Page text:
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Sep 19, 2019· 3 min, 59 sec

Air Quality Of Things Launched As Air Pollution Levels Hit Record Highs

By Dr. Ruixiong (Ray) Zhang, Atmospheric Data Scientist, and Shannon Wallace, R&D Program Director

It’s hard to ignore the headlines from around the world that point to growing air pollution levels. The United Kingdom recently established a new and rather dubious record: most consecutive ozone pollution breaches. In Africa, it’s estimated that air pollution kills 780,000 people each year. Meanwhile in parts of India, the air quality has gotten so bad that it’s quite literally become impossible to track. Some government pollution monitors have recorded concentrations of 999 – the highest they can measure.

Air Pollution: An Elusive and Ever-Growing Problem

These and other cases confirm a wider global phenomenon. According to the most recent  survey by the World Health Organization (WHO) of over 4,300 cities worldwide, only 20% of urban populations live in areas that comply with WHO air quality guideline levels. Averaged particulate matter air pollution in many developing cities can be 4-15 times higher than WHO air quality guideline levels, putting many at risk for long-term health problems.

Prolonged exposure to poor air quality raises the risk of respiratory infections, heart disease, stroke, and lung cancer, as well as dementia and Alzheimer’s disease. There’s even a growing body of research suggesting that air pollution can have an adverse effect on people’s behavior that leads to increased crime rates.

Yet even though air pollution is a growing concern worldwide, for people, businesses, cities, governments and environmental organizations, accurate air quality information remains elusive. Many parts of the world simply don’t have access to air quality data. And even where air quality information is available it tends to be focused on pollutants, with minimal, if any, analysis of how air quality is impacted by changing weather conditions.

How Paints a More Accurate Air Quality Picture

Despite the gloomy scenario,’s advanced understanding of weather is now being leveraged to produce historical, real-time and forecast air quality data anywhere in the world. This hyper accurate, street-level air quality information is the product of two factors: an analysis of the pollutants in the air around us AND how they’re impacted by changing weather conditions. Clearly, having accurate reads on air pollutants is key. But understanding how those levels are impacted by weather – rain, wind, humidity, cloud cover etc – is crucial to understanding the actual quality of the air around us.  

At the top of this air quality map, from’s HyperCast Dashboard, is the Sahara Desert, located at the northern part of Africa. Directly below is the Sahel region, where air quality becomes hazardous. Air quality plummets when wind kicks up dust in these regions. Another factor that makes air quality worse in this area of the world is biomass burning – from wildfires, agriculture, and cooking. Air quality endangers not just sensitive groups, but everyone.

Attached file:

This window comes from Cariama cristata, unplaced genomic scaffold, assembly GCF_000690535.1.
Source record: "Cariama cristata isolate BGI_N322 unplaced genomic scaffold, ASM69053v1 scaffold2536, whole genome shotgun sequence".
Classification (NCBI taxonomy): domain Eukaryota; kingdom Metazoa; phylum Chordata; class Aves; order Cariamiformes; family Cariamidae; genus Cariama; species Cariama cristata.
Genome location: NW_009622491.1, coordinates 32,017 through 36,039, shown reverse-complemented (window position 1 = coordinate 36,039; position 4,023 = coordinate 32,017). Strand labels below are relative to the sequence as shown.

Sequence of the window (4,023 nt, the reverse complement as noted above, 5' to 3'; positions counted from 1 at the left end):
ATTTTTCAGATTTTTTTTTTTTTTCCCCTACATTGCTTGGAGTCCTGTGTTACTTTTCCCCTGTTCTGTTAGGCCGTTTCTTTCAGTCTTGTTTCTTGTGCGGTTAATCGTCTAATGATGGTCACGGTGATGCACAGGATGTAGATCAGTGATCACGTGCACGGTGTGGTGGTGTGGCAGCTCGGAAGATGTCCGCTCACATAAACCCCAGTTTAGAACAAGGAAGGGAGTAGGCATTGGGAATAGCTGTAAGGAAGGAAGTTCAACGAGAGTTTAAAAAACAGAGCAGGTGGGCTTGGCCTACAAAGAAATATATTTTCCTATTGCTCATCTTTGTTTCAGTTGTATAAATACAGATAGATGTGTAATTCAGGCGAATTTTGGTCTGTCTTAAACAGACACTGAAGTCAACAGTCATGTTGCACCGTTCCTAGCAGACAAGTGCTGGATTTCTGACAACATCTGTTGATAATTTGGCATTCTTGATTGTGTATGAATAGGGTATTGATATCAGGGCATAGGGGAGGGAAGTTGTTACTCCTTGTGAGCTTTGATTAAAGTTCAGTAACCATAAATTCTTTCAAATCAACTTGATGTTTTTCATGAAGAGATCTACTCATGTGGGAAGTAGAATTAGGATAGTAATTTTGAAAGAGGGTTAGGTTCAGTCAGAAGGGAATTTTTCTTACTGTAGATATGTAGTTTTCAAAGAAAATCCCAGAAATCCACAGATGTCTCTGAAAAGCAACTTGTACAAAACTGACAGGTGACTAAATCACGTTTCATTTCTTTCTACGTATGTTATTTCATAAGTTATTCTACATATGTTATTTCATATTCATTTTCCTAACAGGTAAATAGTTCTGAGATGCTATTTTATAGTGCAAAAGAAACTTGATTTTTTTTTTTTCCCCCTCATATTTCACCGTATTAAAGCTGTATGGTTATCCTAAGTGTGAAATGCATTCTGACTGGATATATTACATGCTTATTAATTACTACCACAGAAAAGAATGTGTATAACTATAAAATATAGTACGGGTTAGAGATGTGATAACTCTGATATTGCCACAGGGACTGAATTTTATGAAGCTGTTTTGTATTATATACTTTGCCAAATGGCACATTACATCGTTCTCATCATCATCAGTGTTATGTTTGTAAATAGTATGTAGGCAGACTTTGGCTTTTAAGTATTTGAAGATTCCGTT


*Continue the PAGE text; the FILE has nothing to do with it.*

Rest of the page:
Up until relatively recently, air pollutants like sulfur oxides, nitrogen oxides and particulate matter such as dust were thought to be emitted directly from vehicles and other sources. Pollutants were then believed to drift off without interacting with one another. One reason that previous air quality models were so inaccurate is that they didn’t account for the uncertainties introduced by these interacting components. 

What makes’s Air Quality of Things such an innovative and potent tool in the battle against air pollution is that it’s based on a profound concept: radicals. Scientists have discovered that air pollutant molecules actually do interact with each other through proxies, known as radicals. It turns out that radicals help catalyze chemical reactions in the air. Different molecules, such as sulfur oxides, nitrogen oxides, ammonia and volatile organic compounds, react with each other and generate secondary air pollutants: ozone and particulate matter.’s High-resolution Environment Model (CHEM) is based on state-of-the-science global weather and chemistry models, including the Global Forecast System (GFS). CHEM mitigates the uncertainty in air quality modelling by assimilating ambient air pollutant measurements using various techniques:

  • Cutting-edge trace gas observations from recently-launched satellite sun-synchronous orbiting instruments, such as Differential Optical Absorption Spectroscopy (DOAS) measurement
  • Ground-based ambient air pollutant observations from over 5500 governmental sites over the globe
  • Traffic data covering highways and local roads

This data, together with’s proprietary machine learning algorithms, ensure the best air quality product with the most insights. With this level of accuracy worldwide, municipalities can better plan for and manage their air quality issues, businesses can share this critical information with customers, and individual people can find out which neighborhoods have the best air quality right now

View of air pollution in Los Angeles: vs.Competitor

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